Alone Yet Not Alone came out of absolute nowhere to nab a Best Original Song nomination in spite of having only made a one-week qualifying run and originally not being set to release until June of 2014. That release date seems to have been pushed up to March, but there’s no doubt that a tiny film that no one had really heard of will suddenly be a modestly big thing. Of course, an Original Song nomination isn’t something to create an ad campaign over, but using the term Oscar Nominee certainly will, even if it’s a tiny speck of a category mention that will not result in an Oscar.
Saving Mr. Banks Went from potential spoiler to also-ran in the blink of an eye. In spite of Disney pulling out all the stops pushing the film towards an Oscar nomination in several category, the film came away with only one, in Best Original Score. Absent were thought-to-be-assured nominations in Best Actress (Emma Thompson), Production Design, Costume Design and a few others that might have been in play had it been better liked. What exactly happened, no one knows, but the feel-good film just could muster enough support among the important-message crowd to get in.
Lee Daniels’ The Butler is the biggest flop of the pre-Oscar season. While Saving Mr. Banks is the big loser of the in-season competitors, Lee Daniels’ Butler imploded almost as soon as it released. Making little headway during the critics awards, the film suffered several missteps. It got a big win at the SAG nominations, but afterwards began plummeting until it completely failed to show up on the Oscar ballot.
All Is Lost was Robert Redford’s best shot at an Oscar nomination in well over a decade and he has already gone on record blaming the publicity department at Lionsgate. Yet, the film was a box office dud that few people saw. His performance had no big fireworks and thus didn’t seem as urgent to recognize as some of the more boisterous nominees. Additionally, after the film won Best Score from the Golden Globes last Sunday, some thought it would also make a showing in that category. It didn’t. Yet, the week did bring some big news for it. After making a precursor appearance at the Motion Picture Sound Editors nominations, the film secured a single Oscar nomination for Best Sound Editing. While that isn’t a lot to crow about, it’s an important win for the film that was otherwise a big loser.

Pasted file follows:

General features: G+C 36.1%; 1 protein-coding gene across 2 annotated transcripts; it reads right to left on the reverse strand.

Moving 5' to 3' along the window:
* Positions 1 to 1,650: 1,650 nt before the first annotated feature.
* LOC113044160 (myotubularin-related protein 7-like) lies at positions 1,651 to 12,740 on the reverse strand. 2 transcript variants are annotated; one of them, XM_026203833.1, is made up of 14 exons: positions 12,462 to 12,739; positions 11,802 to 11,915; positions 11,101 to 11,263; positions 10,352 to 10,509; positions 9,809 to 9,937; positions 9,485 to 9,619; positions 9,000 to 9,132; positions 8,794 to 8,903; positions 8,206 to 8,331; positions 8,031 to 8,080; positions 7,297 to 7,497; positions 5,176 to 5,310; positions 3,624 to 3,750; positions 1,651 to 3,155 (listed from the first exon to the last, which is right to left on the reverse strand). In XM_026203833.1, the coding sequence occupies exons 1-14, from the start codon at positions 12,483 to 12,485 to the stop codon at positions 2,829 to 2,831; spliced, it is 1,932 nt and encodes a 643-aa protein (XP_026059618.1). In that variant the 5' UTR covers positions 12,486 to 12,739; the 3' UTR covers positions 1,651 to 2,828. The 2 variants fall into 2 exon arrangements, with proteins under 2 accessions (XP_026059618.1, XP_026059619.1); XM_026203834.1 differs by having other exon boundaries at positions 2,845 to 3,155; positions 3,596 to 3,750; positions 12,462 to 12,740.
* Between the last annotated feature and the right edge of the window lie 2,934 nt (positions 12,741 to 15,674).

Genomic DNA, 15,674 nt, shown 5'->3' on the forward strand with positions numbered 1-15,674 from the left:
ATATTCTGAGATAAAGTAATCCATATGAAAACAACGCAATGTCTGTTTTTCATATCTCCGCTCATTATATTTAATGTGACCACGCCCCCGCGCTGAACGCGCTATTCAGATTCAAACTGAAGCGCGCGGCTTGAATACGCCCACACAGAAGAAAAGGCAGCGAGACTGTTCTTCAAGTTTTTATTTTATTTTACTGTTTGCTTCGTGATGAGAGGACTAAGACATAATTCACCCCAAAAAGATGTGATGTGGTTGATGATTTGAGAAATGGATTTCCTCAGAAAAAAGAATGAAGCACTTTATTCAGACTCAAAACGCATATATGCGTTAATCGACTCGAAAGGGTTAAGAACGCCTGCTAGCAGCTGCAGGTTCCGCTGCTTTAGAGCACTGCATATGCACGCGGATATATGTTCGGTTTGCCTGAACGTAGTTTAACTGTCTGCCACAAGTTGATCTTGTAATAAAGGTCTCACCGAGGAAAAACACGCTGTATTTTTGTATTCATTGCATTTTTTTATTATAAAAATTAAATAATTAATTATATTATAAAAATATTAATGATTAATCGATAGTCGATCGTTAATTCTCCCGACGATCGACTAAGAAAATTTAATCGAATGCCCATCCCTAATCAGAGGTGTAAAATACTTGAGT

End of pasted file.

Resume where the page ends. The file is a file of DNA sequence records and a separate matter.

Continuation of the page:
Inside Llewyn Davis was a Scott Rudin production from recent Oscar mainstays the Coen Brothers and had enough gravitas from awards season to get more attention than it did. When A Serious Man surprised everyone by picking up a Best Picture nomination along with an expected Best Adapted Screenplay nomination, it was thought the Coens could do no wrong with the Academy. I even succumbed to this line of thinking. However, looking back at 2009, there’s something that makes their inclusion a little more suspect. First, that year was a mandatory 10. Whether it was the 10th spot or higher isn’t material. The other thing that should be said: 2009 was a year with too few great films in play and the Coens’ name recognition alone probably helped them get in. This year, however, there was much stiffer competition and they were among a handful of films that got great reviews that didn’t make it into the Best Picture slate. It probably doesn’t help that the hipster vote that would normally follow the Coens had both Spike Jonze and Alexander Payne to support, so they had spread themselves a bit thin already.
The Hunger Games: Catching Fire shouldn’t have been considered an Oscar player. The tween genre has always gotten short shrift from the Academy. The Harry Potter films, in spite of their critical acclaim, rarely made it onto the Oscar ballot, though they certainly did. However, the genre is often considered inferior to the more “important” message movies. Some might say they are too akin to Twilight, which was a box office hit, but a critical and Oscar pariah. Yet, the production values in The Hunger Games franchise, being less modern-focused, should have been easier to accept by Academy members. Can that change with the next two films? After the failures to show up in Best Makeup & Hairstyling and Best Costume Design this year when the franchise was likely at its pinnacle, leads me to believe that it isn’t going to happen. Ever.